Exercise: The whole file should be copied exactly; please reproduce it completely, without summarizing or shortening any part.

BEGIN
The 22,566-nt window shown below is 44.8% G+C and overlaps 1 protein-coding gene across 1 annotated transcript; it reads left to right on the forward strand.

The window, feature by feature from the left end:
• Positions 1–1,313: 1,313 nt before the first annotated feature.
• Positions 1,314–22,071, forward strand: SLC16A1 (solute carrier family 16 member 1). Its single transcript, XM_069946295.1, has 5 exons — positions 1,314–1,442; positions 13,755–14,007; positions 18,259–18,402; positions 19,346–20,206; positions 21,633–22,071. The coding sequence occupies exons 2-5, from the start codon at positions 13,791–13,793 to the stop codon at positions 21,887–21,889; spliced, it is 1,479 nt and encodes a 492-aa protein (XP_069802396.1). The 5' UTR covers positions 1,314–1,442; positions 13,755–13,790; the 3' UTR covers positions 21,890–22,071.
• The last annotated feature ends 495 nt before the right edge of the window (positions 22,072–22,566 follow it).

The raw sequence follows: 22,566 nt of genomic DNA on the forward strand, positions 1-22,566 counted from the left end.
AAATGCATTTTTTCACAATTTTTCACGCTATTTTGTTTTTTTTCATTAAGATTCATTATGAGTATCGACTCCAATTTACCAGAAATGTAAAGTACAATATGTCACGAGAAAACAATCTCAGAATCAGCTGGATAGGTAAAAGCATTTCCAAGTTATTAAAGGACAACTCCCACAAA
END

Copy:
The 22,566-nt window shown below is 44.8% G+C and overlaps 1 protein-coding gene across 1 annotated transcript; it reads left to right on the forward strand.

The window, feature by feature from the left end:
• Positions 1–1,313: 1,313 nt before the first annotated feature.
• Positions 1,314–22,071, forward strand: SLC16A1 (solute carrier family 16 member 1). Its single transcript, XM_069946295.1, has 5 exons — positions 1,314–1,442; positions 13,755–14,007; positions 18,259–18,402; positions 19,346–20,206; positions 21,633–22,071. The coding sequence occupies exons 2-5, from the start codon at positions 13,791–13,793 to the stop codon at positions 21,887–21,889; spliced, it is 1,479 nt and encodes a 492-aa protein (XP_069802396.1). The 5' UTR covers positions 1,314–1,442; positions 13,755–13,790; the 3' UTR covers positions 21,890–22,071.
• The last annotated feature ends 495 nt before the right edge of the window (positions 22,072–22,566 follow it).

The raw sequence follows: 22,566 nt of genomic DNA on the forward strand, positions 1-22,566 counted from the left end.
AAATGCATTTTTTCACAATTTTTCACGCTATTTTGTTTTTTTTCATTAAGATTCATTATGAGTATCGACTCCAATTTACCAGAAATGTAAAGTACAATATGTCACGAGAAAACAATCTCAGAATCAGCTGGATAGGTAAAAGCATTTCCAAGTTATTAAAGGACAACTCCCACAAA